(As of No. 38, this section replaces the former Theory/Praxis sections.) These often interdisciplinary essays with a conceptual focus and a theoretical frame offer expansive interventions in the field of fan studies or analyze the particular, applying a specific theory to a formation or artifact; explicating fan practice; performing a detailed reading of a specific text; or otherwise relating transformative phenomena to social, literary, technological, and/or historical frameworks. Articles undergo blind peer review. (maximum 8,000 words, plus a 100–250-word abstract)
Parallel to academia's tradition of compact essays, often published as letters, fandom has its own vibrant history of criticism (aka meta), some of which has been collected at the Symposium archive. In the spirit of this history, TWC's Symposium is a section of concise, thematically contained essays. These short pieces provide insight into current developments and debates surrounding any topic related to fandom or transformative media and cultures. We have discovered that brief, thesis-only papers, particularly those providing overviews of topical subjects or illustrating a particular writing mode (such as a close reading of a single fan-created artwork), are frequently used in classrooms. Symposium submissions undergo editorial review. (maximum 4,000 words, plus a 2-sentence abstract)
Reviews offer critical summaries of recently published items of interest in the fields of fan and media studies, including books, new journals, and websites. Reviews incorporate a description of the item's content, an assessment of its likely audience, and an evaluation of its importance in a larger context. Review submissions undergo editorial review. (1,500–2,500 words)
Issue No. 1 of TWC appeared on September 15, 2008. It includes Francesca Coppa's seminal essay on the history of vidding, Women, "Star Trek," and the early development of fannish vidding, and a range of essays on fandom and fan works from Abigail DeKosnik on politics as fandom and Anne Kustritz on The Story of Obi to Rebecca Busker on meta discourses in fandom and an interview with Henry Jenkins.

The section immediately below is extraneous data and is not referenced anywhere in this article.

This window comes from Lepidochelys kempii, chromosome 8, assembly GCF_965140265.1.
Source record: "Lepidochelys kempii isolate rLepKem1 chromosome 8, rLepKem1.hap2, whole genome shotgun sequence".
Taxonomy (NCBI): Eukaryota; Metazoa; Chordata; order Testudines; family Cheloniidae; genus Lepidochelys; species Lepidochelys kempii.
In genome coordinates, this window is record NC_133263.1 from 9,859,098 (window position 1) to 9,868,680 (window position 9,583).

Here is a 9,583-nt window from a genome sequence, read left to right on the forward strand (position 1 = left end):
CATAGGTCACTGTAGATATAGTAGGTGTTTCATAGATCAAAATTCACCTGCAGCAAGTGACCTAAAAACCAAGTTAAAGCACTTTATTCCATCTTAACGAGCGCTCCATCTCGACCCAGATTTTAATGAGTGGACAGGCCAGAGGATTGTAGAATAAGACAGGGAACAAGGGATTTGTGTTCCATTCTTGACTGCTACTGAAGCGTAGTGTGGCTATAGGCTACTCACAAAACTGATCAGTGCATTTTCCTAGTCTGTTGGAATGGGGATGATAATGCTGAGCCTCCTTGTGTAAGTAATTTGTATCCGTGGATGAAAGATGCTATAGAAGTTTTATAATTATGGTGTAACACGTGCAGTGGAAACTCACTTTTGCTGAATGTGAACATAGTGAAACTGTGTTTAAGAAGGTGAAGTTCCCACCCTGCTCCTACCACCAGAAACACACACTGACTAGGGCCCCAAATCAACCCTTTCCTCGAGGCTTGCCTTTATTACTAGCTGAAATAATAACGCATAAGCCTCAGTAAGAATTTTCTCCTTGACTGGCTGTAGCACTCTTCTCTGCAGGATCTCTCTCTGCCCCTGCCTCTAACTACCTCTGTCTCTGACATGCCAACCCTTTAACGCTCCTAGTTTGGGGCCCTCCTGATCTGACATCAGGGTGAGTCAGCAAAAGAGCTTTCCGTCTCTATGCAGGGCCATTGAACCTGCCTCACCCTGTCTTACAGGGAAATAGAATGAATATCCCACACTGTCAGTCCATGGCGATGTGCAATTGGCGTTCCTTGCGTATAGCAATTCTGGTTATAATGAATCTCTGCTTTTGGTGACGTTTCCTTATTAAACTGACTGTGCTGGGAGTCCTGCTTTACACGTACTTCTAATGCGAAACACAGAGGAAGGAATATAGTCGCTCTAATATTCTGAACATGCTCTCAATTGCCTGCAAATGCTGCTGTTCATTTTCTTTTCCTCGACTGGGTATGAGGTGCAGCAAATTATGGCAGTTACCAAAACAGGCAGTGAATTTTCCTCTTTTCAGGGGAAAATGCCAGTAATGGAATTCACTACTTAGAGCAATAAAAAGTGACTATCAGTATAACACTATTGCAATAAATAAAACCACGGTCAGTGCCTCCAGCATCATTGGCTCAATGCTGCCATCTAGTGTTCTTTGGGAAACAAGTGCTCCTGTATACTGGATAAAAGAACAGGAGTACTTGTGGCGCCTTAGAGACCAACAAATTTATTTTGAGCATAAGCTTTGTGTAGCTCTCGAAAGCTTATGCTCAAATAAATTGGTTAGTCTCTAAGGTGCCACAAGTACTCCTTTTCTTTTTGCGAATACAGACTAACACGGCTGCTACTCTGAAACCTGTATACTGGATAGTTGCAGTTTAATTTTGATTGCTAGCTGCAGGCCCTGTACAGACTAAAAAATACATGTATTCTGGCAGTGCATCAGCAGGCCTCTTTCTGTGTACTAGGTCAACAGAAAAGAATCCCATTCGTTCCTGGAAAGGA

Issue No. 2 (March 15, 2009) is a special topic issue on "Games as transformative works," edited by Rebecca Carlson. The issue combines various accounts of online play, especially World of Warcraft, with essays ranging from card collectors and table-top and live action role-playing games to chiptunes and machinima.
Issue No. 3 appeared on September 15, 2009. This general issue expanded the range of the journal with essays on quilting, fannish wikis, and filk communities as well as an important reflection on fannish race conversations with Pattern recognition: A dialogue on racism in fan communities
Issue No. 4 (March 15, 2010) is a special Supernatural issue, "Saving People, Hunting Things," edited by Catherine Tosenberger. The issue approaches the television show and its fandom from a variety of disciplines and approaches and discusses the role of religious, the supernatural, and folklore as well fannish creations ranging from specific fanvids and mpreg.
Issue No. 5 appeared on September 15, 2010. This general issue contained a range of essays on various forms of fan production (including fan subbing and fan films) with a particular emphasis on concerns of the body and disability in fandom.
Issue No. 6 appeared in April 2011. "Fan Works and Fan Communities in the Age of Mechanical Reproduction," special history issue guest edited by Nancy Reagin, Pace University, and Anne Rubenstein, York University.
Issue No. 7 appeared in August 2011 and was a general issue with several articles about aspects of fan identity.
Issue No. 8 appeared in November 2011 and was a double guest-edited issue on the topics of "Race and Ethnicity in Fandom", guest edited by Robin Anne Reid and Sarah N. Gatson; and "Textual Echoes", guest edited by Cyber Echoes.